Get to know the neighborhood you want to invest in.

What do I need to know about the risks of flipping houses?

Do your research

House flipping is risky if you don’t prepare well enough before getting started. If you do your homework before hiring a real estate agent, entering into a contract of sale and hiring a contractor, you will be far more likely to avoid the risks of real estate investing and rehabbing than someone who does not put the time in. When hiring a real estate agent to help you find a property, hire an agent that specializes in Real Estate Owned (“REO”) or distressed homes. These agents frequently have the inside track on new listings on the market (see our blog post How to Find a House Flip – 6 Smart Steps for more information about hiring an agent).

Learn about the neighborhood

Get to know the neighborhood that you want to invest in. Go to open houses, see what is for sale, the condition of the properties, the sale price and the value per square foot. Look at websites such as Zillow and Realtor to get a sense of value and provide comparables for properties that you are interested in. Ask your realtor (if you are using one) to prepare a Comparative Market Analysis (“CMA”) for you. You should use all of these methods – never rely solely on what others tell you, do your own work and satisfy yourself as to current value and ARV.

Find trustworthy contractors

When hiring a contractor, make sure that you are comfortable with the person you are hiring. First start with someone you have worked with before, or get references from people you trust. Once you contact someone, ask them for additional references. Even if you like the contractor, make sure to get at least three bids. You will be surprised how much variation there is in pricing.

Treat the bid appointment like a job interview. If the contractor is late, that can foretell their ability to manage time and whether your project will be done on time. Double check that your selected contractor is licensed and insured. Make sure that you understand the time frame and the parameters of the bid, as well as how the payment schedule works, and that the contractor’s required payment schedule works for you. Ensure that there is a timetable for completion and a monetary penalty to the contractor if it is not finished on time. Taking the time to guarantee that both the borrower and contractor are on the same page can make a big difference to the success of a project (see our blog post 10 Tips on How to Hire a Contractor For Your House Flip for more info).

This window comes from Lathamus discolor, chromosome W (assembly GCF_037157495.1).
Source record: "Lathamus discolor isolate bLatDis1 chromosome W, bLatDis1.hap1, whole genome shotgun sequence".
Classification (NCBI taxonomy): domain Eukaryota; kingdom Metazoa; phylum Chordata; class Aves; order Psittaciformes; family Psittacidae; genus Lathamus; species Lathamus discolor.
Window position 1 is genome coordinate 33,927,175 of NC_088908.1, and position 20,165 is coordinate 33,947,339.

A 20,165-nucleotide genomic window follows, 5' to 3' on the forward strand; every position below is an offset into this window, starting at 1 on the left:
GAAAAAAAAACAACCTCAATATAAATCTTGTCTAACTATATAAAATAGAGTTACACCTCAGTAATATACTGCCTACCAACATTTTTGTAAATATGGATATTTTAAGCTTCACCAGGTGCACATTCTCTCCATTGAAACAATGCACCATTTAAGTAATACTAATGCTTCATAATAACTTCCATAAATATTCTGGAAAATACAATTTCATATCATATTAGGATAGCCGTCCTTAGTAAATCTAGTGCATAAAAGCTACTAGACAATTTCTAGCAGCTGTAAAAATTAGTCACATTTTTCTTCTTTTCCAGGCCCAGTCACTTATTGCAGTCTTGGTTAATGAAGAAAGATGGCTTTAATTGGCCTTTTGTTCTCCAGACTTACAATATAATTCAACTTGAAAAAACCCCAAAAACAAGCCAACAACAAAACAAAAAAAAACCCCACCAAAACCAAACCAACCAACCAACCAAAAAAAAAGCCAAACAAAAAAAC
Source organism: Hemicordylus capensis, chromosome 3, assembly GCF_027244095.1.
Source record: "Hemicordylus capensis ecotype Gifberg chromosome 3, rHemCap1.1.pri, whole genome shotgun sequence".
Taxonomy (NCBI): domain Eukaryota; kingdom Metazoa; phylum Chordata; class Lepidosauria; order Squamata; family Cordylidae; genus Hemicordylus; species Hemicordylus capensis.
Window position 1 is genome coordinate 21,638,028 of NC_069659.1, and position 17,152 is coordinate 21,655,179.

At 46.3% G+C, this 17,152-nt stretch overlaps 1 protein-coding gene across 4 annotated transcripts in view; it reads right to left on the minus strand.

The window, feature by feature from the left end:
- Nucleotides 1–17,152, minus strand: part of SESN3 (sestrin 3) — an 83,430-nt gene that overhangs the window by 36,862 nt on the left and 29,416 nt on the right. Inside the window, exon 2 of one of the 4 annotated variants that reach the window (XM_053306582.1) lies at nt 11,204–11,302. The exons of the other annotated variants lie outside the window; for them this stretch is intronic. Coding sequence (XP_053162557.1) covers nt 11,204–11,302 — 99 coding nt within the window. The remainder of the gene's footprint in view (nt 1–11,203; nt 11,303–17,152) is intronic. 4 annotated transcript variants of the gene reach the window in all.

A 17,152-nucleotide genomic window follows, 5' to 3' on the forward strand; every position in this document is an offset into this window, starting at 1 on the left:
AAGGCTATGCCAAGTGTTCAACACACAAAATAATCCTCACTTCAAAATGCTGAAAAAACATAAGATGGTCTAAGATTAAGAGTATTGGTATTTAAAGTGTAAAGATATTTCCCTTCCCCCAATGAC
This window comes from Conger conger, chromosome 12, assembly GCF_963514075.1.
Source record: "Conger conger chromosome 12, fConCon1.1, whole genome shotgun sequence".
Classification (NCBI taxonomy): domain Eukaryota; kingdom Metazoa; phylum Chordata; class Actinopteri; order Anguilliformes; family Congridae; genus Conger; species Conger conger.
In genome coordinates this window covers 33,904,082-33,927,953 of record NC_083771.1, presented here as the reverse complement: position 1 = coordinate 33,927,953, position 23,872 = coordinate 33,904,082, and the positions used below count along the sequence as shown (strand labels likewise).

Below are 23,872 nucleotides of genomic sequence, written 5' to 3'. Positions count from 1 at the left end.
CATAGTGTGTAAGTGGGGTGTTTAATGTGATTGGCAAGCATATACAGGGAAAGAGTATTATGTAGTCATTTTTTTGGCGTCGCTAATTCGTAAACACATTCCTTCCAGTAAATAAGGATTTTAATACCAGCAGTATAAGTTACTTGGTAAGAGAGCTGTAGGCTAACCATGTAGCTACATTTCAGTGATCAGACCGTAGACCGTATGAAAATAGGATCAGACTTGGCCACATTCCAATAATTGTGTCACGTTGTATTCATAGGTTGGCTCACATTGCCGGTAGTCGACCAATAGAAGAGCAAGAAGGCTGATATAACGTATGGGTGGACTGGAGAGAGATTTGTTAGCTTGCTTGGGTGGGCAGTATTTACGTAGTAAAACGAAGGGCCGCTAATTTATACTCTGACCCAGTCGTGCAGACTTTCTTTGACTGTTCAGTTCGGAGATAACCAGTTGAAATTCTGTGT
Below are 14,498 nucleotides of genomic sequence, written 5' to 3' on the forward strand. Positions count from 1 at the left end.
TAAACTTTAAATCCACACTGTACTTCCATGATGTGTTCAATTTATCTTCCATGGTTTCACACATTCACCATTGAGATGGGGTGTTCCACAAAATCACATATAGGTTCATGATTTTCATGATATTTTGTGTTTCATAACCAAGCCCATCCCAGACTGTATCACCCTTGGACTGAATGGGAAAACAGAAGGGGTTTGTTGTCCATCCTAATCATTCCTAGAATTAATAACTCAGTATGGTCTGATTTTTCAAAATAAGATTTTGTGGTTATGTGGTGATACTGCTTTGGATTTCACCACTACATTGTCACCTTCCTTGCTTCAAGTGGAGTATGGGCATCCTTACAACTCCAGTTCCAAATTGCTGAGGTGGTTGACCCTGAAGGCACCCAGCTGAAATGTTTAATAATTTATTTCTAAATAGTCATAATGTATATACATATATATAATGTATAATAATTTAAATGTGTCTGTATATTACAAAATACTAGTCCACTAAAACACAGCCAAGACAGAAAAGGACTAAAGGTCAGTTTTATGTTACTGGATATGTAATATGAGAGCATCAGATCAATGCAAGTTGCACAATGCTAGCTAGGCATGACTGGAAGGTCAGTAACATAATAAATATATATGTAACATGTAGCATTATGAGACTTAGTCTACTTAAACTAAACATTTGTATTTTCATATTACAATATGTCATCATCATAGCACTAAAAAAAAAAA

Can I do this on the side, or should I leave it to the professionals? Is it possible to do a little of each?

Many borrowers hold full time jobs and also rehab properties. The key is that they need to have flexibility in their full time jobs. If the borrower has a job that permits them to leave during the day to check on the progress of the property, it tends to work well. If the borrower’s job only permits them to visit the property on off hours when the contractor is not there, timelines tend to get extended, profits diminish and problems occur. The borrower needs to be hands on despite their full time job. Full time rehabbing or side gig rehabbing can both work, but the borrower needs to be able to effectively manage the process.